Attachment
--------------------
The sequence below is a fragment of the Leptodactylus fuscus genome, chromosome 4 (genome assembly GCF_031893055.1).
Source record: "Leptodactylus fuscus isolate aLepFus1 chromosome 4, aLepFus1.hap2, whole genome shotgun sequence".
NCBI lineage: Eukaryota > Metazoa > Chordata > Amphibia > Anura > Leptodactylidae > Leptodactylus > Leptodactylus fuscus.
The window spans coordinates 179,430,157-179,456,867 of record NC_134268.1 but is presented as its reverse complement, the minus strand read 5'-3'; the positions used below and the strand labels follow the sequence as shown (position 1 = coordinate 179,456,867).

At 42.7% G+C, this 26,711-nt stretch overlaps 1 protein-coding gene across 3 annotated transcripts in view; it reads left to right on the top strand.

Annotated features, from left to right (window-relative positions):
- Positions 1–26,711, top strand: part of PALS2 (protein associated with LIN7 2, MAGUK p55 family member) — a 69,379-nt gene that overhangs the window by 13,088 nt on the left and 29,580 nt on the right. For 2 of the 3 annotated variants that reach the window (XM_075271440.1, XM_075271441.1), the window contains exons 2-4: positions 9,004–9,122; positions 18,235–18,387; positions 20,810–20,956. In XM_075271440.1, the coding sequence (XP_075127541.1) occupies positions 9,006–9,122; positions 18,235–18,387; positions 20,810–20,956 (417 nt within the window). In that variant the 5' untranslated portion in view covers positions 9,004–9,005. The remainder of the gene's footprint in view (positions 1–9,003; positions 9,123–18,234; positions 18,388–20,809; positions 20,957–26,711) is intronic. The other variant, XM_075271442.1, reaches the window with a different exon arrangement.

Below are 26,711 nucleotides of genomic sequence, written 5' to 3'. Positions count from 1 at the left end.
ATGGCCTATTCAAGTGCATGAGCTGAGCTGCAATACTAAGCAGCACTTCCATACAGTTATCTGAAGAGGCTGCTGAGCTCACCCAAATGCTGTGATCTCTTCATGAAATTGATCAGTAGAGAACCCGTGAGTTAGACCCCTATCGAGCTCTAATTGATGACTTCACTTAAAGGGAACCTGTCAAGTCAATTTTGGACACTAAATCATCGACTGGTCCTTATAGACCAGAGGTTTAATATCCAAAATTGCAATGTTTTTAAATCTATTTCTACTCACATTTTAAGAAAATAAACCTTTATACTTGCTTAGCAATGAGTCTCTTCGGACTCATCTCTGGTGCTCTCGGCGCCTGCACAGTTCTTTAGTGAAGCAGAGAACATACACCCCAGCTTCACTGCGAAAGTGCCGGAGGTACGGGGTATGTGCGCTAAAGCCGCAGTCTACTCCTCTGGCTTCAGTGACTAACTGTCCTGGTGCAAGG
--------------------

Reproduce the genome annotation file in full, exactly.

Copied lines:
The sequence below is a fragment of the Leptodactylus fuscus genome, chromosome 4 (genome assembly GCF_031893055.1).
Source record: "Leptodactylus fuscus isolate aLepFus1 chromosome 4, aLepFus1.hap2, whole genome shotgun sequence".
NCBI lineage: Eukaryota > Metazoa > Chordata > Amphibia > Anura > Leptodactylidae > Leptodactylus > Leptodactylus fuscus.
The window spans coordinates 179,430,157-179,456,867 of record NC_134268.1 but is presented as its reverse complement, the minus strand read 5'-3'; the positions used below and the strand labels follow the sequence as shown (position 1 = coordinate 179,456,867).

At 42.7% G+C, this 26,711-nt stretch overlaps 1 protein-coding gene across 3 annotated transcripts in view; it reads left to right on the top strand.

Annotated features, from left to right (window-relative positions):
- Positions 1–26,711, top strand: part of PALS2 (protein associated with LIN7 2, MAGUK p55 family member) — a 69,379-nt gene that overhangs the window by 13,088 nt on the left and 29,580 nt on the right. For 2 of the 3 annotated variants that reach the window (XM_075271440.1, XM_075271441.1), the window contains exons 2-4: positions 9,004–9,122; positions 18,235–18,387; positions 20,810–20,956. In XM_075271440.1, the coding sequence (XP_075127541.1) occupies positions 9,006–9,122; positions 18,235–18,387; positions 20,810–20,956 (417 nt within the window). In that variant the 5' untranslated portion in view covers positions 9,004–9,005. The remainder of the gene's footprint in view (positions 1–9,003; positions 9,123–18,234; positions 18,388–20,809; positions 20,957–26,711) is intronic. The other variant, XM_075271442.1, reaches the window with a different exon arrangement.

Below are 26,711 nucleotides of genomic sequence, written 5' to 3'. Positions count from 1 at the left end.
ATGGCCTATTCAAGTGCATGAGCTGAGCTGCAATACTAAGCAGCACTTCCATACAGTTATCTGAAGAGGCTGCTGAGCTCACCCAAATGCTGTGATCTCTTCATGAAATTGATCAGTAGAGAACCCGTGAGTTAGACCCCTATCGAGCTCTAATTGATGACTTCACTTAAAGGGAACCTGTCAAGTCAATTTTGGACACTAAATCATCGACTGGTCCTTATAGACCAGAGGTTTAATATCCAAAATTGCAATGTTTTTAAATCTATTTCTACTCACATTTTAAGAAAATAAACCTTTATACTTGCTTAGCAATGAGTCTCTTCGGACTCATCTCTGGTGCTCTCGGCGCCTGCACAGTTCTTTAGTGAAGCAGAGAACATACACCCCAGCTTCACTGCGAAAGTGCCGGAGGTACGGGGTATGTGCGCTAAAGCCGCAGTCTACTCCTCTGGCTTCAGTGACTAACTGTCCTGGTGCAAGG